Friday, January 10, 2014

Excerpt from The Way Home by Carol Holland March

The Way Home: Desert Song

By Carol Holland March


The Way Home, a collection of visionary stories about finding your true home. 

Whether a place or a relationship, all the characters in The Way Home are seeking what they’ve lost, and the clues they follow are just beyond the veil. A metaphysical treat for those who like their stories off the beaten path, their fantasy balanced on the edge of reality. 

In Desert Song, a young woman embarks reluctantly on a road trip, where she is chased by a ghostly skeleton, and faces buried memories so she can open to herself to love. 


This is an excerpt from Desert Song, one of the stories in my collection of fantasy stories, The Way Home.  Franny has agreed to go on a road trip with Ray, from San Francisco through the Mojave desert even though she hates the desert and has bad memories of her childhood in Los Angeles.  This is not a true story, but the road trip that inspired it did happen. It was my first visit to the Mojave, and after driving well past dark, I ended up in the desert near Palm Springs. When I got up the next morning, the stark beauty of the desert─the sand, the mountains, the light─entranced me.  I will never forget that feeling of being somewhere sacred, a place empty of human life, but infused with spirit. I wanted Franny to feel some of that to ease her way into the trip that was going to change her life.  


“It won’t be so bad, being in the desert, Franny. It’s a big place, you know. We’ll camp under a palm tree.”
I thought he was joking, but just before we reached Palm Springs, Ray turned off the interstate, then onto a dirt road that took us past a row of tall date palms. He parked the truck. We dragged our sleeping bags onto a patch of soft sand and zipped them together. Lying beside him with only our hands touching, I thought about my mother and all the places I had lived since LA. I thought of the men I've been with, good and bad, and how Ray had lasted longer than any of them. Through the swaying branches of the trees, starlight pierced the utter darkness. Ray’s hand was warm and solid in mine.
"I love you," Ray said.
I was afraid I'd start crying if I said anything, so I pretended to be asleep. He rolled over and curled his arm around my waist. 
In the morning, everything was colored gold, lit by the rising sun. We were in a valley of sand dotted with cactus and scrub bushes with the ungainly palms soaring above us and nothing of civilization in sight. In the distance, desert mountains towered silent and proud; their nakedness held me still for more than a minute as I took them in. As I walked away from the protection of the trees, the sun seeped into my pores. I felt light and dry as if I could run all the way to those mountains and all the way back again.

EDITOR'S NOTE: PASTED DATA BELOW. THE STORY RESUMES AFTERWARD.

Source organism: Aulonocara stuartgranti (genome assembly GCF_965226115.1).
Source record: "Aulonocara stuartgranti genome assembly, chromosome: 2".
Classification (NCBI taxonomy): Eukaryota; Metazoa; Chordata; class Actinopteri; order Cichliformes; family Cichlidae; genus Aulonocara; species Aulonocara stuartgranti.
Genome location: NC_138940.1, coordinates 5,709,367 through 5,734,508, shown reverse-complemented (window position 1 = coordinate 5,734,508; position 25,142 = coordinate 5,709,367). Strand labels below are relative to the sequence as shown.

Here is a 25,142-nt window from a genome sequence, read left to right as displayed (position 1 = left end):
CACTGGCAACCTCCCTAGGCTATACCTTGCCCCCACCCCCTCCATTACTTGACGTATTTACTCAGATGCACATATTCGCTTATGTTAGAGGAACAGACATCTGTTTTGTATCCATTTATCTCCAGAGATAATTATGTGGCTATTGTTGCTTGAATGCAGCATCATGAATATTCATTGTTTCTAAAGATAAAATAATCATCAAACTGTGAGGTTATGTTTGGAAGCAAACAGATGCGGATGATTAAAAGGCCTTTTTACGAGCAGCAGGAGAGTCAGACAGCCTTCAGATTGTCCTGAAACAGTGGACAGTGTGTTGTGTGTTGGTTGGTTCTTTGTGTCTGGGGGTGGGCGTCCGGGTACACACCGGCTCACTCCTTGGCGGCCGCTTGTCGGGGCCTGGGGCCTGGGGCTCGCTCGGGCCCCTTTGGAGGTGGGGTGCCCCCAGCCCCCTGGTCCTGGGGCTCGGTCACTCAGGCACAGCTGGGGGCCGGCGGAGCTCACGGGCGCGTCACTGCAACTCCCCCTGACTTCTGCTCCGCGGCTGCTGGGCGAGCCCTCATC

Ray emerged from the camper carrying a coffeepot and two cups. It was a familiar ritual. I sat on a rock and took the cup he offered.
“How you doin’?” he asked.
The lines of worry around his mouth had already softened; sunlight works miracles with Ray. I shook my head. So many words crowded my throat, none came out.
“Did you sleep okay?”
“Fine. The desert is warming me up.”
Something of what I meant must have shown on my face. His eyes crinkled. I placed my untouched coffee on a flat rock. Ray stood, took my shoulders, and drew me up. I buried my face in his neck and bit the tip of his ear lobe. I wanted to lie down on that warming sand with the sun in my face and the naked mountains watching over us, and I wanted to feel him reaching for me, all the way inside, as far as anyone has ever got, so my body would beat in time to the vibrations of that place. After I conveyed this to him with that one hard bite, he muttered into my hair that getting an early start was not always the best plan for the first day of your vacation, and so it was close to ten o’clock before we started east again.


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